If a Marvel character shows up in Sony's Marvel movie, can they still appear in the MCU? Despite producer Amy Pascal's insistence that the upcoming Venom is not set in the same universe as the proper MCU, rumors continue to persist that Tom Holland might make an appearance in Ruben Fleischer's anti-hero thriller. For all intents and purposes, as of this writing, there is no official connection between Venom and the MCU just yet, and there may never be, regardless of the best wishes of a hyped-up fandom.
As excited as audiences may be for a big-budget, R-rated, no-holds-barred Venom film, it may come at a great cost to the MCU. If Venom (along with the in-development Silver & Black and Morbius) is not set in the MCU, then what does that mean for the prospect of its characters ever appearing in a "real" Marvel movie? For that matter, the story of the upcoming animated Spider-Man film apparently precludes the possibility of a full-on live-action Spider-Verse movie starring Tom Holland, Tobey Maguire, and Andrew Garfield. Not that such a film was ever actually in development, but now it would just seem redundant.
By all accounts, the existence of films like Venom, Into the Spider-Verse, and Silver & Black was the price Marvel Studios had to pay in order to reboot Spider-Man into the Marvel Cinematic Universe. Considering the excellent critical and financial reception of Spider-Man Homecoming, as well as the character's scene-stealing appearance in Captain America: Civil War and Avengers: Infinity War, it seems it was a price worth paying. But what if Kevin Feige and the team at Marvel Studios want to introduce Venom to a Spider-Man sequel?
- This Page: Can Audiences Differentiate Sony From the MCU?
- Page 2: Marvel Character Have Already Appeared in Multiple Universes
- Page 3: How Sony Could Share Continuity With the MCU
Can Audiences Differentiate Sony From the MCU?
If Venom is a box office success, Sony has plans to launch a franchise around the character. It's also likely that they're waiting to see how the film performs before moving forward with their Morbius and Silver & Black films, which are based on significantly lesser-known characters than the iconic and provocative black Symbiote.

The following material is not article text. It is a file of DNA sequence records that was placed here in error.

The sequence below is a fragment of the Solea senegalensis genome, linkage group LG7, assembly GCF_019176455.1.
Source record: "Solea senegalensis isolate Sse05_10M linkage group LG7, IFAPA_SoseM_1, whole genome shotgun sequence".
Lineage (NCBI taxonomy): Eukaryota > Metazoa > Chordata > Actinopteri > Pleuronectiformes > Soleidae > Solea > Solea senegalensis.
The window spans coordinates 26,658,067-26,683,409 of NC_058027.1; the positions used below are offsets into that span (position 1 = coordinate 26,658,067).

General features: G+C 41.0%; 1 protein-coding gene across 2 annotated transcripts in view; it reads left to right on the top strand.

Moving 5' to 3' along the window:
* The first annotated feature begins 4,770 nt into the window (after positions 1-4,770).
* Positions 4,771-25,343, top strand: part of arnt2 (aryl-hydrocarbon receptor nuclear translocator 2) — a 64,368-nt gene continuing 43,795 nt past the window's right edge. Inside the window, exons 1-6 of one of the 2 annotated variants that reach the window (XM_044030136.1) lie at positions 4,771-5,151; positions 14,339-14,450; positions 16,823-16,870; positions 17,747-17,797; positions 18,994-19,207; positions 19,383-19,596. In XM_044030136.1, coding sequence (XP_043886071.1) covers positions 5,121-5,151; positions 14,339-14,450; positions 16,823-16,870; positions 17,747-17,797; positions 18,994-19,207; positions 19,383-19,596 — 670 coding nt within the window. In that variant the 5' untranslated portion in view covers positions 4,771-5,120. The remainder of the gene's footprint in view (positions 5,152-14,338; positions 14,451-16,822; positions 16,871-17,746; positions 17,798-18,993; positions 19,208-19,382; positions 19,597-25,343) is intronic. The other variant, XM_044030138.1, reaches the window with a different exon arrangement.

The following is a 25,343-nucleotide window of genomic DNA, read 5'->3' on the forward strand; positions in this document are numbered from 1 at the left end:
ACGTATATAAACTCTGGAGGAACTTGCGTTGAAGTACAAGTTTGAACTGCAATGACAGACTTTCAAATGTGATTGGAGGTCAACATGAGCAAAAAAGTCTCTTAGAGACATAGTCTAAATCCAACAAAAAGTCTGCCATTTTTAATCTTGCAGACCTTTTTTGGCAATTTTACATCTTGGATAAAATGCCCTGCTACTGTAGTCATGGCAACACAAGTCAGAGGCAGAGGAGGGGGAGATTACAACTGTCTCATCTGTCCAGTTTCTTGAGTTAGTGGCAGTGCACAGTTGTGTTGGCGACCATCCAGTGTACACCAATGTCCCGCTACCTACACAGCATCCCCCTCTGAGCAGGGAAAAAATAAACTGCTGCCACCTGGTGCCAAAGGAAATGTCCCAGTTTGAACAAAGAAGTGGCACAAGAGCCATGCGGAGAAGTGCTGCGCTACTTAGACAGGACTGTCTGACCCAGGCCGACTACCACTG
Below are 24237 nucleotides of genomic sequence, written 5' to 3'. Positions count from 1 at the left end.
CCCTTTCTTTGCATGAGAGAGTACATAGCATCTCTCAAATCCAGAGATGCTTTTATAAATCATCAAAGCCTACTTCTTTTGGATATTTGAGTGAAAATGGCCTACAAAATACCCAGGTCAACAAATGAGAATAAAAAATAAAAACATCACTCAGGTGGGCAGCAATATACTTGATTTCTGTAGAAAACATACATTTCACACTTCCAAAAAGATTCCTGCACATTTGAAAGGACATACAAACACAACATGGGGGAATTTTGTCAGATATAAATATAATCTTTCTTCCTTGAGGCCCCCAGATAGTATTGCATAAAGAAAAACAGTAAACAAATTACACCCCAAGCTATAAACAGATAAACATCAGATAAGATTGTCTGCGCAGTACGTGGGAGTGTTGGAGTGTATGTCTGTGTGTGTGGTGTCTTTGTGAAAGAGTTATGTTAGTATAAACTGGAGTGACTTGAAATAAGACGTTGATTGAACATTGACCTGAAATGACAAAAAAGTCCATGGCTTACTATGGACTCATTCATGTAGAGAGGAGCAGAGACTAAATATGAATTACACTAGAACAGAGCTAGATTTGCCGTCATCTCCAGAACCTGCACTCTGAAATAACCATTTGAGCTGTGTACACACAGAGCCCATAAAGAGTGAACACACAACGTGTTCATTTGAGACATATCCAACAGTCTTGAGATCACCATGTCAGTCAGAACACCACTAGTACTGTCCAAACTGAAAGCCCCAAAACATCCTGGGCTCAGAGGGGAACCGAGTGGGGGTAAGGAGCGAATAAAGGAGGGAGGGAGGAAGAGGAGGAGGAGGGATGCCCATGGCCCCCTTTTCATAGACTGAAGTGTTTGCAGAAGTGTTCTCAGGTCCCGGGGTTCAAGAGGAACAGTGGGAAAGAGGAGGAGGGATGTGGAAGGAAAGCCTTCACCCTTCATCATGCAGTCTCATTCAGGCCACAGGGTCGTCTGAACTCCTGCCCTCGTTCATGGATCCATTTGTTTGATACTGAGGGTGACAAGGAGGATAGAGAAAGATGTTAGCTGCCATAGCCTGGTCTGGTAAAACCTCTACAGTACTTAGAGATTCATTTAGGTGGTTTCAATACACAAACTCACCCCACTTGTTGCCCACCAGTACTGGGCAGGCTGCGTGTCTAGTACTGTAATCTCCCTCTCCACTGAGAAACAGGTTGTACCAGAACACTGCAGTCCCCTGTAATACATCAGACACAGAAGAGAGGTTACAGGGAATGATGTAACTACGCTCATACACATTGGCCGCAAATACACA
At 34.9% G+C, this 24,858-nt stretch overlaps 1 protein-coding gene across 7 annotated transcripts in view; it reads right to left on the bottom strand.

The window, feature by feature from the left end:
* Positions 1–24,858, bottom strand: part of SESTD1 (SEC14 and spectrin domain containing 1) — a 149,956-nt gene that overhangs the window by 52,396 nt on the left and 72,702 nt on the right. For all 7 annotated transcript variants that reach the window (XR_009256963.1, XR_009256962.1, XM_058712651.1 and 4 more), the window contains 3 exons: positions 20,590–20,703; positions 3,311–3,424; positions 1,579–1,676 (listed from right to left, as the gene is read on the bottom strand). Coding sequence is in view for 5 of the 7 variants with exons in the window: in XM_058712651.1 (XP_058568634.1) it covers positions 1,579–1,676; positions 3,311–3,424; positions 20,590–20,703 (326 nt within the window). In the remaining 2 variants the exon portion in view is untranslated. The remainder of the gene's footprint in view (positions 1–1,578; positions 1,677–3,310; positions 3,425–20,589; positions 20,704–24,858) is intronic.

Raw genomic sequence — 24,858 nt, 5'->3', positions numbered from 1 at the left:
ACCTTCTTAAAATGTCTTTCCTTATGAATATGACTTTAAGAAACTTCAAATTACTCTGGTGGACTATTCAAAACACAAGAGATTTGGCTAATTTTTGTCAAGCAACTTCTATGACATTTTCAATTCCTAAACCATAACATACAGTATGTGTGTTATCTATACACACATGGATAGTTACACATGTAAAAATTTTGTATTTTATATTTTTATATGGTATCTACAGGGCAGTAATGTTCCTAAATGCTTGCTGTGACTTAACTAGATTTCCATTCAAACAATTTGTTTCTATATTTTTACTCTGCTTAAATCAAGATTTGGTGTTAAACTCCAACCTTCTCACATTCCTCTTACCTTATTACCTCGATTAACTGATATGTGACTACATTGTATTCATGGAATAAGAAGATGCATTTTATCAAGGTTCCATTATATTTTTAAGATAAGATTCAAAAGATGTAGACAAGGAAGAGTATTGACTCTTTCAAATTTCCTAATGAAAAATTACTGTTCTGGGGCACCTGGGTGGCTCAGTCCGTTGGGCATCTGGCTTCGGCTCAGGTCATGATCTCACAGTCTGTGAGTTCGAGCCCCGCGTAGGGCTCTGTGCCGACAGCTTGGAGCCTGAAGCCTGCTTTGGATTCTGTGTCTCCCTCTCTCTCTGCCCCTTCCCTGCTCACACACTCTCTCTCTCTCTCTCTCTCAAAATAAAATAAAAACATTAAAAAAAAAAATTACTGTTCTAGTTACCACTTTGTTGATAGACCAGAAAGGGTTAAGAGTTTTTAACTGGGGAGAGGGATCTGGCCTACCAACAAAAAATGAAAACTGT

The biggest fear regarding Sony's Marvel Universe is, since it's not part of the MCU, there could be multiple versions of characters appearing in films across multiple universes. If the MCU introduces Symbiotes, they'll likely wish to have total control over the casting of figures like Eddie Brock and Cletus Kasady. The same holds true for Silver & Black and Morbius, provided those films are ever made... Or they could make Sony characters off-limits in the MCU to avoid any potential confusion.
At this stage in the game, there is evidence to suggest that Sony and Marvel don't want to include multiple versions of key Marvel figures across the MCU and Sony's universe. In the early stages of development on Black Panther, Ryan Coogler was aiming to include Kraven the Hunter as a villain in the film. Kraven, a "great white hunter" archetype, is a perfect fit for the world of Wakanda, but Coogler admitted that certain legal issues prevented him from utilizing the villain. Of course, Kraven is mostly known for being a Spider-Man villain, and there are rumors of a Kraven the Hunter movie secretly in development at Sony. It doesn't take a conspiracy theorist to connect the dots and suggest that Kraven was prohibited from appearing in Black Panther because Sony had their own plans for the character.
Page 2 of 3: Marvel Character Have Already Appeared in Multiple Universes
It Wouldn't Be the First Time Marvel Characters Appeared in Multiple Universes
This doesn't happen often, but every once in a while, Marvel characters appear in multiple universes simultaneously. Of course, the obvious examples are the disparate TV, comic, film, and video game universes. Spider-Man himself will be appearing in the much-anticipated Spider-Man video game for PlayStation 4, as well as the Into the Spider-Verse movie, in addition to his role in Avengers: Infinity War. That's three different versions of Peter Parker, but it's easier for audiences to digest when one is live-action, one is animated, and the other is a video game.
The most notable comparison in recent memory is Pietro Maximoff, AKA Quicksilver. In the Marvel Comics canon, Quicksilver is both a mutant and part of the X-Men roster, and a member of The Avengers. Due to a loophole in the legal jargon surrounding the character, both Marvel Studios and 20th Century Fox were able to use different versions of Quicksilver in their movies, played by different actors.